“When you’ve got a four-year-old saying this it breaks your heart… so I stopped fighting with her and she slowly started wearing ‘girl’s’ clothes all the time.
“At the time her pronouns didn’t change and her name didn’t change, so it eased how challenging it may have been for her to transition in one go.”
A couple of eyebrows were raised, but the main resistance faced by Karyn’s daughter came from a handful of fathers at ballet practice.
“Dads would often take their kids to ballet practice on the weekends to give the mums a break,” she said.
“There I witnessed several dads ask her why she was dancing with the girls, and whether she was playing footy afterwards.
“They told her that she shouldn’t really be there. It wouldn’t bother her, she would just ask them what their problem was and say that she liked dancing, and that it wasn’t just for girls.”
When she decided to make the social transition, Karyn said the school that had previously been okay with the way her daughter dressed changed their tune.
“It was too much for them, they couldn’t do it,” she said.
“The principal said we’re not changing anything unless her birth certificate is changed.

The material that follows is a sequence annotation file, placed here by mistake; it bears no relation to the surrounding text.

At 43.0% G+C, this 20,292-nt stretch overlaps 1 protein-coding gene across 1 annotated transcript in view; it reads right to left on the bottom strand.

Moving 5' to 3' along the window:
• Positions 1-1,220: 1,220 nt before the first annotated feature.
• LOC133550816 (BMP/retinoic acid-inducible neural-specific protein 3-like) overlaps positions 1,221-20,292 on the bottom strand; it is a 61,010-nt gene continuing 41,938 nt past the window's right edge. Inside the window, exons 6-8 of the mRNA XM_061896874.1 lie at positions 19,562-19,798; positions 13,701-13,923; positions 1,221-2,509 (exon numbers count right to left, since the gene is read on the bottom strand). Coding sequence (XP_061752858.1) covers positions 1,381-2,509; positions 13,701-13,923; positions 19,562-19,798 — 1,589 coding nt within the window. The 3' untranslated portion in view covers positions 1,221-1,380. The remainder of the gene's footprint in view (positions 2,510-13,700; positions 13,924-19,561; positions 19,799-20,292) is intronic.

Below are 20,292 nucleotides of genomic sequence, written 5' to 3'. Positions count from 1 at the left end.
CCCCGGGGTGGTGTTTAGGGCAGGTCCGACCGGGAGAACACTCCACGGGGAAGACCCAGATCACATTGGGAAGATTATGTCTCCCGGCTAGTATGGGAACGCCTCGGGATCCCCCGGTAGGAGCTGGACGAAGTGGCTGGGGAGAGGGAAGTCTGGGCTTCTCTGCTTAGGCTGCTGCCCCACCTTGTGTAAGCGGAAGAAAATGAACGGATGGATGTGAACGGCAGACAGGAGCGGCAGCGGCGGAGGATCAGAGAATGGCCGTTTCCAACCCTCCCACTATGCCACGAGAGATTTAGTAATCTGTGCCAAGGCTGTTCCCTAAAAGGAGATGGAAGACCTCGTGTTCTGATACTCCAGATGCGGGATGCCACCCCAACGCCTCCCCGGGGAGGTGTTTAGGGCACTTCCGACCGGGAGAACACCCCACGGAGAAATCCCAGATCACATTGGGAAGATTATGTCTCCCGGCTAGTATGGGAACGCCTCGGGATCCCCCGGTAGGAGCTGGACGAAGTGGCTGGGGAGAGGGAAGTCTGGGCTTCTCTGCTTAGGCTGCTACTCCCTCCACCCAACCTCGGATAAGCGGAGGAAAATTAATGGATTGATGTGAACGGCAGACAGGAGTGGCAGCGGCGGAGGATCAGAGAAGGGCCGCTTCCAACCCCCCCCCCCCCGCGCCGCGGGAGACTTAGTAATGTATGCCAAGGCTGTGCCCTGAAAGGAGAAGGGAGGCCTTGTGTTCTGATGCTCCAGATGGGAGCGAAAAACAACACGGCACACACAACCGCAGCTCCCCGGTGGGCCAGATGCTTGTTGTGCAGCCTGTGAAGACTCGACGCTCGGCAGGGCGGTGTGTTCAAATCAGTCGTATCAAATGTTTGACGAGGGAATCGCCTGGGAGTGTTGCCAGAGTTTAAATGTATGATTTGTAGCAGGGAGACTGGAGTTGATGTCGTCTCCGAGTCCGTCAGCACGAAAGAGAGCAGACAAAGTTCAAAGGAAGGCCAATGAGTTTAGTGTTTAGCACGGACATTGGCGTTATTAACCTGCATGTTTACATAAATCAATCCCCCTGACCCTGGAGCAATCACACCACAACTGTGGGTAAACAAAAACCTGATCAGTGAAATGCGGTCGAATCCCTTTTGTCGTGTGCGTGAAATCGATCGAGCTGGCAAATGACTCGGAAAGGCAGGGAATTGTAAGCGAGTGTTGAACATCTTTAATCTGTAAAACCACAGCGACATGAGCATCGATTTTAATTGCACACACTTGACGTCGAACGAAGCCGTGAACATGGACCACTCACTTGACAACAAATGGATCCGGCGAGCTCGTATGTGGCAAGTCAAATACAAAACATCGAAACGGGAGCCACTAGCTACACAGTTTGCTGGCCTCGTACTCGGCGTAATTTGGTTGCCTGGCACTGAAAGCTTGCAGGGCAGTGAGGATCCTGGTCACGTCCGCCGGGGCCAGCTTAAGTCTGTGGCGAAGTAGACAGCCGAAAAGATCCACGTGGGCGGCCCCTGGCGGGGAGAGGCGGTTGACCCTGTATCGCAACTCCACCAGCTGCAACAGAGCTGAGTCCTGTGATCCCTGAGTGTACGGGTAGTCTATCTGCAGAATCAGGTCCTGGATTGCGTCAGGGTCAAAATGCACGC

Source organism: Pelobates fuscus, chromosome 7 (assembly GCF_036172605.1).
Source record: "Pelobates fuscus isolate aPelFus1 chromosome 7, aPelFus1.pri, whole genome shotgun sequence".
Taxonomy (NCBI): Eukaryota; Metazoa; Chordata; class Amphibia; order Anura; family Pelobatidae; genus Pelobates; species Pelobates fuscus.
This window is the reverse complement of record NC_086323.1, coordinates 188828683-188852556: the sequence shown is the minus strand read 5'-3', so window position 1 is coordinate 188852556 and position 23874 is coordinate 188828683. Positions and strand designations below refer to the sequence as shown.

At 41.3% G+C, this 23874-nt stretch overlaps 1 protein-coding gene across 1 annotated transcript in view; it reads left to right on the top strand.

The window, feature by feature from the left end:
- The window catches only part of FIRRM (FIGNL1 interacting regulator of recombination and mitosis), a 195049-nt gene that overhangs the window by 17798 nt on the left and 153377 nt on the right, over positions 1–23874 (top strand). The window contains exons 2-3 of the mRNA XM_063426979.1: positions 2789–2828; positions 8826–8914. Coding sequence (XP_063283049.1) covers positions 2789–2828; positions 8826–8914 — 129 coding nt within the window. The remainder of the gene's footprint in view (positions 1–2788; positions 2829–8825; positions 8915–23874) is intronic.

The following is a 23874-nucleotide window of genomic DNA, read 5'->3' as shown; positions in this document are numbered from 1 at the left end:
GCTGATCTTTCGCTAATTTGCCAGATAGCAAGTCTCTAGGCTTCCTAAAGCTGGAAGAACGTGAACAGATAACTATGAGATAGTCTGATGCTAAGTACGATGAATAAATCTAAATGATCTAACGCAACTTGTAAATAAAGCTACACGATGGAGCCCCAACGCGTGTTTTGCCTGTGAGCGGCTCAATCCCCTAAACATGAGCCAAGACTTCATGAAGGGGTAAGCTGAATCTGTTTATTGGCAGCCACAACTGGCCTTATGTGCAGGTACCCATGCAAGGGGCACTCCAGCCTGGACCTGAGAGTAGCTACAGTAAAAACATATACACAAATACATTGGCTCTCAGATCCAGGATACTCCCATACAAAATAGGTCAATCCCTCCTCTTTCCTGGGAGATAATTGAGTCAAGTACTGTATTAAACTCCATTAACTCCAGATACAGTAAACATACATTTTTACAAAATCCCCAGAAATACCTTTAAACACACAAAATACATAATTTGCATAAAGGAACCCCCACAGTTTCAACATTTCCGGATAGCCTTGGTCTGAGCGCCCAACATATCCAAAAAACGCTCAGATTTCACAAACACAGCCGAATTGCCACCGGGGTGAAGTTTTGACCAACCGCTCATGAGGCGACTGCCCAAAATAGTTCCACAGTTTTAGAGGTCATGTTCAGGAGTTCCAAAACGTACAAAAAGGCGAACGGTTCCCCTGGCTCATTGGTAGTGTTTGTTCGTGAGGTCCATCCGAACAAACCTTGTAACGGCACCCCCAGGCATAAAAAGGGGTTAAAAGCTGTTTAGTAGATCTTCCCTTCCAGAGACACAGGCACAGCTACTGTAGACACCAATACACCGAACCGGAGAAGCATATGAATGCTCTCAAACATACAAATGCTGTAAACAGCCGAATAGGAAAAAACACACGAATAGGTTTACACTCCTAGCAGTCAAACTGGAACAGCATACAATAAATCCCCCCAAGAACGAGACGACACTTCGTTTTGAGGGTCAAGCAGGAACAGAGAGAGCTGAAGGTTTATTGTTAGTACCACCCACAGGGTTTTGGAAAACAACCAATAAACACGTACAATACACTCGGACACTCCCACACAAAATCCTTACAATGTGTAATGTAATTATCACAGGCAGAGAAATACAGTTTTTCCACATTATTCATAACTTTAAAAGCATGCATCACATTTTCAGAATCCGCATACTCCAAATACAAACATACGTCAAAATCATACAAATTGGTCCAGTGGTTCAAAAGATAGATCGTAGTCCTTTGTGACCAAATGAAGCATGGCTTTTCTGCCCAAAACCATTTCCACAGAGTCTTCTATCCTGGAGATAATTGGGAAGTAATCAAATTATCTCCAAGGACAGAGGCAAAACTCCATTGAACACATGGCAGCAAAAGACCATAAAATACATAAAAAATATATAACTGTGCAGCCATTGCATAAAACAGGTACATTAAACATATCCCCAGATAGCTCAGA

“She can’t change her birth certificate unless she’s had gender reassignment surgery and she can’t do that until she’s 18.”
Since moving schools, Karyn’s daughter said it’s been a lot different.
“It makes me happy that I don’t have to be Elliott any more,” Karyn’s daughter said.
“It was good that my new school didn’t care that I wasn’t Elliott anymore, I’m just me.”
In March, North Carolina passed the now infamous and transphobic House Bill 2, which bans people from using public bathrooms that don’t correspond to their “biological sex”.
The bill has sparked a debate around the use of public restrooms, which are an everyday convenience taken for granted by many cisgender people, and an everyday struggle for many trans people.
Karyn said she hopes a similar debate doesn’t arrive here in Australia.
“I hope this whole trans bathroom business doesn’t come here, I hope we can remain above it” she said.
“The publicity and the tension that comes with it is harmful, and that worries me, especially for kids.
“When you’re a teenager it’s hard enough, so that stuff really scares me… I hope we can get the trans movement into a position where should this stuff arrive on our shores there’ll be a cohesive community to fight it.”